The heaviness of full buckets that time after time need to be emptied, the sore arms and shoulders that are ignored for another trip back into the bush. Twenty, forty, sixty gallons and more… Crackling oak, ironwood, and ash producing the first aromatic steam of the year that you can’t get enough of, that you can smell deep in the woods, that keeps you going. The ever darkening shades of amber magically appearing in the big pan. That wonderful aroma getting stronger as the amber ever deepens before your tired, smoke weary eyes.The laughter in the woods. A quick bite to eat and then back at it. There is really no time for sleep or work. The satisfaction of our efforts. We are addicted to this slushy, sweet dance in the timber; no activities outside the sugarbush universe are pursued. We have to make the most of this time, as we do every year.

And then, the time comes when the nights are too warm, the buckets tired. It seems like it went on forever, but also that we just got started. Finally, a chance to sample our prize; AAHHH yes, this is what we have been waiting for. Here it is, our elixir, our amber work of love. And now a sudden flurry of pancakes and maple sundaes will dominate our diets.

We will do this again next time around; we will produce our liquid gold, to be shared so that people may understand. And so they may know that this liquid amber is a product of sun and frost, of sweat and fatigue; it is born of wood smoke and wet feet, of heat and steam, it is offered up by the maple and the melting snow, supervised by the squirrel and the red-shoulders. It comes from deep within the Avon Hills, the beautiful Avon Hills of Minnesota. It comes from the heart of the Black Powder Beagles to you so that you may not forget.

It is, …a gift from GOD.


Get Outside,



To Snowshoe

Our main form of transportation in the woods when the white stuff is deep.

Our main form of transportation in the woods when the white stuff is deep.

So when does winter begin? Technically, astronomically it arrives on December 21st. But, if you ask several different people I’m sure you would get several different answers. Some might say when we get our first snowfall, or our first significant snowfall. Well then we have to define what a significant snowfall is; 2 inches, 4 inches, shovellable, plowable snow, or maybe 8-10 inches. I would guess that those who dislike any temperature below 32 degrees would lean toward the 2-4 inch amount while those who like winter would vote for the 8-10 inch candidate.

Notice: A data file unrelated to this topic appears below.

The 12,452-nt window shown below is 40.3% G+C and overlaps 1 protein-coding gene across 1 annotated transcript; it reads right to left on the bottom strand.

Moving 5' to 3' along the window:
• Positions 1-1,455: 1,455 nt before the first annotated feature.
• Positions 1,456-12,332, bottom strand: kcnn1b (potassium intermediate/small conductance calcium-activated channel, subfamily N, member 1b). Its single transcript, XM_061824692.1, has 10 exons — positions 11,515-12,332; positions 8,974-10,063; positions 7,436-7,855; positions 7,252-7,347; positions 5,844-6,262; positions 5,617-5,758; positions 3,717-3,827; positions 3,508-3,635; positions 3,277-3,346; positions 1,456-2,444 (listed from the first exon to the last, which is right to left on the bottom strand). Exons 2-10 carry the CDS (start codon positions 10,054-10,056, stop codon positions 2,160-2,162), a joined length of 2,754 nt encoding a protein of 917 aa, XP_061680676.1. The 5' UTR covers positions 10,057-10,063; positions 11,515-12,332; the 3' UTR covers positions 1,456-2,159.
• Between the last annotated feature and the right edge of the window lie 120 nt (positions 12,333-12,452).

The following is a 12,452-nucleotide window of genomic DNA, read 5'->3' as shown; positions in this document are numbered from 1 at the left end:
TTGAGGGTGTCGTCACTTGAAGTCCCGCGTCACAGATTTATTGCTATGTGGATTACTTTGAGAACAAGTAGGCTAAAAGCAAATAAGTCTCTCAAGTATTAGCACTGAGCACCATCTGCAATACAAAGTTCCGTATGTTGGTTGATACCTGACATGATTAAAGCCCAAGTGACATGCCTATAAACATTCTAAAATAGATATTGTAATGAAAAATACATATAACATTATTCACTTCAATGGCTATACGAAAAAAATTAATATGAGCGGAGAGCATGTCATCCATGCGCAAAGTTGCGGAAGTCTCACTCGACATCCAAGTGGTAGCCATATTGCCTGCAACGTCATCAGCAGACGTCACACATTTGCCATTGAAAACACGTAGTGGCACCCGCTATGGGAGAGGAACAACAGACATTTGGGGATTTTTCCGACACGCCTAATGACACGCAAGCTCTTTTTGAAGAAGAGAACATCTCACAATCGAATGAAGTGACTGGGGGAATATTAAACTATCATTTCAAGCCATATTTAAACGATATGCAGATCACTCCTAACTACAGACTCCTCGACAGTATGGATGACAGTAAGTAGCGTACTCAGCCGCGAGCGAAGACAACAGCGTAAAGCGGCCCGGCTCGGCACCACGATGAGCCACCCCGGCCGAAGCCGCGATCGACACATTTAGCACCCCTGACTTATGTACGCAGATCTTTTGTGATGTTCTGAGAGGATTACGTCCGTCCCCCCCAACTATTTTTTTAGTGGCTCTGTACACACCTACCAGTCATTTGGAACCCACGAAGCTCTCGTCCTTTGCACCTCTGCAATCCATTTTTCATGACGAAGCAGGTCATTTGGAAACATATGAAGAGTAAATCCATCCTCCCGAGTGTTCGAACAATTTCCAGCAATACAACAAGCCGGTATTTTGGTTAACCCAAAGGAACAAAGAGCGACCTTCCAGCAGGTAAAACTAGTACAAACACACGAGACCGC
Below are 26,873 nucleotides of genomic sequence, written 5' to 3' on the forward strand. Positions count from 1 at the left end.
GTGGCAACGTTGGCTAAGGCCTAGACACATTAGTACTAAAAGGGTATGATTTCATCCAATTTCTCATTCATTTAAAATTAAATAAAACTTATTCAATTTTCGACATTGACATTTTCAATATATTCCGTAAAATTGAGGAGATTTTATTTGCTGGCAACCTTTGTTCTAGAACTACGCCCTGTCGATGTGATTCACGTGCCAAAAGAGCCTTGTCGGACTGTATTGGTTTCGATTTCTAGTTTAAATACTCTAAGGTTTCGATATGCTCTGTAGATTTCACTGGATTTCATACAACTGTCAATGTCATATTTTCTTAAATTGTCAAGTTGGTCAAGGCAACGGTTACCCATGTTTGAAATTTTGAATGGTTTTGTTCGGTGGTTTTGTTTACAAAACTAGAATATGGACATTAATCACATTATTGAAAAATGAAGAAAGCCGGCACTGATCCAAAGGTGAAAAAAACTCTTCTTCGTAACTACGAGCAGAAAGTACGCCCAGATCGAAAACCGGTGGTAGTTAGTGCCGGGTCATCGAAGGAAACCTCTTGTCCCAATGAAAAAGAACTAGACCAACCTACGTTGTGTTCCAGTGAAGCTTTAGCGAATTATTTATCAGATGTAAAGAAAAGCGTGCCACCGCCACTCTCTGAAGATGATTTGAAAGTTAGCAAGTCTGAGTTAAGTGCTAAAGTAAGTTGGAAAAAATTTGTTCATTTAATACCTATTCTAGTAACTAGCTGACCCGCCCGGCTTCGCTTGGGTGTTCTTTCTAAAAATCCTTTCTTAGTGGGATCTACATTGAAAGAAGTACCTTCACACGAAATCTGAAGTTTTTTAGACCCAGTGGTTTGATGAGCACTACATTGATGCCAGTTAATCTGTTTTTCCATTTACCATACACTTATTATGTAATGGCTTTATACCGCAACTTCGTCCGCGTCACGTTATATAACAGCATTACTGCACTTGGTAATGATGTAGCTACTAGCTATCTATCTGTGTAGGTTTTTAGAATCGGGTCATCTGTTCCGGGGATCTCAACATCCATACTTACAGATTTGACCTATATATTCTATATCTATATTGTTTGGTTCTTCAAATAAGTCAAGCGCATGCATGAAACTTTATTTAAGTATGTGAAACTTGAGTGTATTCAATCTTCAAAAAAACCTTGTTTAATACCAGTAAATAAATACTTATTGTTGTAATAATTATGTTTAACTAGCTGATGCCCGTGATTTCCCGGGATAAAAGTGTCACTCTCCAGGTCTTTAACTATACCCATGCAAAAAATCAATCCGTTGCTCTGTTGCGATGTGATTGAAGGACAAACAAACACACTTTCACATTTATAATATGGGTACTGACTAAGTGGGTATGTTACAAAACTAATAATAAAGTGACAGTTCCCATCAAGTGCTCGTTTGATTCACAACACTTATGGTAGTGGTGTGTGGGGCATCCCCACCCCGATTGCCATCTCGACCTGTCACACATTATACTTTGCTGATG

Others might say winter doesn’t arrive till the temps dip into single digits for a length of time, or maybe drop below zero for the first time. A few might insist it’s not winter until you can drive a truck on the ice. Some may even say that it’s not winter till after the first of the year. And yet others might say winter arrives when there is enough snow for skiing, snowshoeing, or snowmobiling, regardless of the date.

Where ever you may fall into the above categories I think most would agree that this year winter arrived for good in early December with decent snow and temperatures that have been well below average; the final weekend of the MN muzzleloader deer season the temps kept dropping, finally bottoming out at 8 below on the last morning which was the 15th. The rest of the month it seemed like the mercury was too weak to get into double digits. If you like to be outside, conditions like this can challenge your ability to stay comfortable, but doing so can be rewarding. That final morning of the muzzleloader season when it was minus 8 three of us had worked our way half a mile through 11 inches of snow to our chosen spot up in the hills and were witness to a beautiful sunrise that was not visible from the warm cozy cabin. Our youngest in the group at age 15 got a little chilly up in the tree stand, but otherwise we remained comfortable enough to keep hunting.